“There’s music in the sighing of a reed; There’s music in the gushing of a rill; There’s music in all things, if men had ears: Their earth is but an echo of the spheres.”
In times past, mankind lived closer to nature, dwelling in small towns and villages, without the stimulating hustle and bustle of urban city life. As a result, people were more in tune with the sights, sounds, scents and cycles of nature, the knowledge of which was passed down from generation to generation as a part of the journey of life. In the present day, it would appear that the further we have moved away from nature and an understanding of her cycles, the greater the levels of stress we experience in our daily lives.
Taking recreational time in nature allows us to unwind and let these stresses and tensions dissolve away into the wind or a flowing stream. When we pause to listen to the sounds of nature, we are hearing this constant yet ever changing song. Nature can be a comforter and healer of our overactive minds if we will only sit for a while and allow ourselves to be soothed with the peaceful music of natural sounds ~ the wind rustling in the trees, the brook babbling down the hillside, the birds singing to one another or the animals communicating to each other.
Ancient peoples respected the healing power of music from the natural world. The Celts believed it was sacred, originating from non-physical realms and that it had magical properties to heal and transform. Shaman from indigenous cultures, such as Native Americans and Australian Aborigines, who have sustained sacred connections to the Earth, use natural artifacts to create music in their ceremonies to access spiritual guidance to heal dis-ease.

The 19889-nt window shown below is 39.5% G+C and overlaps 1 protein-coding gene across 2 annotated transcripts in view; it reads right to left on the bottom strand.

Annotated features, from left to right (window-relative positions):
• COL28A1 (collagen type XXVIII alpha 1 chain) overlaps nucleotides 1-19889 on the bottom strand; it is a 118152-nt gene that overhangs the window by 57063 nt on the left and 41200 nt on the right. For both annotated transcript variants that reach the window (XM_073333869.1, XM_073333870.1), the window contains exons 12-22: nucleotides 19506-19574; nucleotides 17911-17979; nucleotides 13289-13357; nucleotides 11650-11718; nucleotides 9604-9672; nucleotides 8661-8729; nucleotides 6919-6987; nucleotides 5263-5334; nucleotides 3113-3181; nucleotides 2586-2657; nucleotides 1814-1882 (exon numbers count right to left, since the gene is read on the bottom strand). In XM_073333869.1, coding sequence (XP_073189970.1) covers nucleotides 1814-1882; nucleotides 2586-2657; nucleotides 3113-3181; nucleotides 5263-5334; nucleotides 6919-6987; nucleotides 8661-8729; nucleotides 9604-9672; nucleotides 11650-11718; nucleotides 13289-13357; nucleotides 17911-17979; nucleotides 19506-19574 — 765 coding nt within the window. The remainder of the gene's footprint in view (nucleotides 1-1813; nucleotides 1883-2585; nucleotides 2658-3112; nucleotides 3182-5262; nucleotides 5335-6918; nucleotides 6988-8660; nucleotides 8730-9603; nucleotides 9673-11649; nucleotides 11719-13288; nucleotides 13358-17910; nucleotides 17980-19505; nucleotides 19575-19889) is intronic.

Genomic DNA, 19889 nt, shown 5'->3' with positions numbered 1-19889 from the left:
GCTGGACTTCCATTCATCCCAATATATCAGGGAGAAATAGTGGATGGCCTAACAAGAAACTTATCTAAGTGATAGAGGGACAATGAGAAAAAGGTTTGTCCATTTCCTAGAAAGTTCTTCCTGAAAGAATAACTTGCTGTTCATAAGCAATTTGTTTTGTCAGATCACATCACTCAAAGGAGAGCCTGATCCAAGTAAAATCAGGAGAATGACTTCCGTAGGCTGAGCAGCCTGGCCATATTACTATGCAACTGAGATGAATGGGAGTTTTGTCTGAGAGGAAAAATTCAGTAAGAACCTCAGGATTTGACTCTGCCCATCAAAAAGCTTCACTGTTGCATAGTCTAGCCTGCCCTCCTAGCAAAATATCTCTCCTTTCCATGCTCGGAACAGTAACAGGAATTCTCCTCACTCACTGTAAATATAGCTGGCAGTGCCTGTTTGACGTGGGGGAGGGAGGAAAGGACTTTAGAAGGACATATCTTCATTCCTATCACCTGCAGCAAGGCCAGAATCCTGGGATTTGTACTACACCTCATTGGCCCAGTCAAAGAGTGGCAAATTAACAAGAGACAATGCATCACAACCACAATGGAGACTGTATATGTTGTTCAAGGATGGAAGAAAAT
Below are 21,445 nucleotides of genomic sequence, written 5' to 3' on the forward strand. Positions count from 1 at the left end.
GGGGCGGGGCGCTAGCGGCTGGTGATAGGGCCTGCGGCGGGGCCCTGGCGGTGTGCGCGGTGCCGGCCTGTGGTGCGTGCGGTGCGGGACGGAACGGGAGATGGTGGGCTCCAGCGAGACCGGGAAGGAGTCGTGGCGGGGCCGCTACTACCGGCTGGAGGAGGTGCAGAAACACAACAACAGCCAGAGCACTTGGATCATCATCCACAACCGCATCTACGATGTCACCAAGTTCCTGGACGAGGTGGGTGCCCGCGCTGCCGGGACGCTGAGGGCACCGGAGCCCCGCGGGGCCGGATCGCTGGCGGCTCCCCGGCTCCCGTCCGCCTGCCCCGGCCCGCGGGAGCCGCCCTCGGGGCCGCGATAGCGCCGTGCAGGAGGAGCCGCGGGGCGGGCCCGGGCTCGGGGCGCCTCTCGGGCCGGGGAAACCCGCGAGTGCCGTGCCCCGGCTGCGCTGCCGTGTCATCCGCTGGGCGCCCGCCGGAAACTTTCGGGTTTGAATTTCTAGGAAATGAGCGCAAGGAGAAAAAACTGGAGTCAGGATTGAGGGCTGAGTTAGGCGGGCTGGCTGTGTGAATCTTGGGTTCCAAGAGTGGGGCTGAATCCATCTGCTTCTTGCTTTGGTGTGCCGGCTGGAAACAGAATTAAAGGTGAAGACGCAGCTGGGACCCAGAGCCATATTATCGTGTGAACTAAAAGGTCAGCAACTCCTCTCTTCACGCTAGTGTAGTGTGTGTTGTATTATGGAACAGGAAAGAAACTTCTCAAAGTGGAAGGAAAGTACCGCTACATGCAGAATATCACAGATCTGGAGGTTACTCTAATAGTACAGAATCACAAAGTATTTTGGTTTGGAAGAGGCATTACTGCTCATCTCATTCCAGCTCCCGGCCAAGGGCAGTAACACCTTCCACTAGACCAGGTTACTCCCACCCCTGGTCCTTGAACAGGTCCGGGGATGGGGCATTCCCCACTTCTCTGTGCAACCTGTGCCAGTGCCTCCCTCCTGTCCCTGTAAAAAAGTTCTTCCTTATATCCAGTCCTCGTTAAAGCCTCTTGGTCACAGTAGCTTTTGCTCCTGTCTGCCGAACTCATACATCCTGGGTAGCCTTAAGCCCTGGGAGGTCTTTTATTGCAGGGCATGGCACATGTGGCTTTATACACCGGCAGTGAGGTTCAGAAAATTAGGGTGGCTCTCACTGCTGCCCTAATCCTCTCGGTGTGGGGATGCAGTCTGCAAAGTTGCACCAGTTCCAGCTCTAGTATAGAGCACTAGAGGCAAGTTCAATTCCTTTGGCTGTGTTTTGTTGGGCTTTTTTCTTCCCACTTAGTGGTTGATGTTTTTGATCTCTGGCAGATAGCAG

Many of the great composers have been influenced by nature to create music, including Vivaldi, Haydn, Mozart and Beethoven. Ludwig van Beethoven often spent time in nature to retreat from the war torn backdrop of early 19th century Europe and the stresses of city life, by walking in the countryside of his beloved Austria. A friend once said of him, “Nature seemed like meat and drink to him, he seemed to positively exist upon it.”
Back then, people felt they could escape from urban society and become a ‘natural being’ who wasn’t measured by their wealth or social status. They also felt able to find their place in the natural order of things. Nature can still offer us this comfort and positive sense of ourselves today.
In ‘Scene by a Brook’ from Beethoven’s Pastoral Symphony, we can accompany him through a series of encounters with nature, including birdsong from the nightingale, quail and cuckoo.
Hector Berlioz said of this music, “I think here, the composer actually created the music whilst lying on his back on a grassy bank. His eyes turned towards Heaven, he’s observing and listening, enthralled by the countless reflections of sound and light as the current of the brook sends ripples across the surface of the water.”
Listening to the healing music of nature can encourage a sense of peace, harmony and fulfillment deep within us. When I spend time with nature’s song, I do the Emerald Alignment, to balance and rejuvenate myself.
Discover more about the healing power of the music: Music Medicine Manual by Michael Kowalski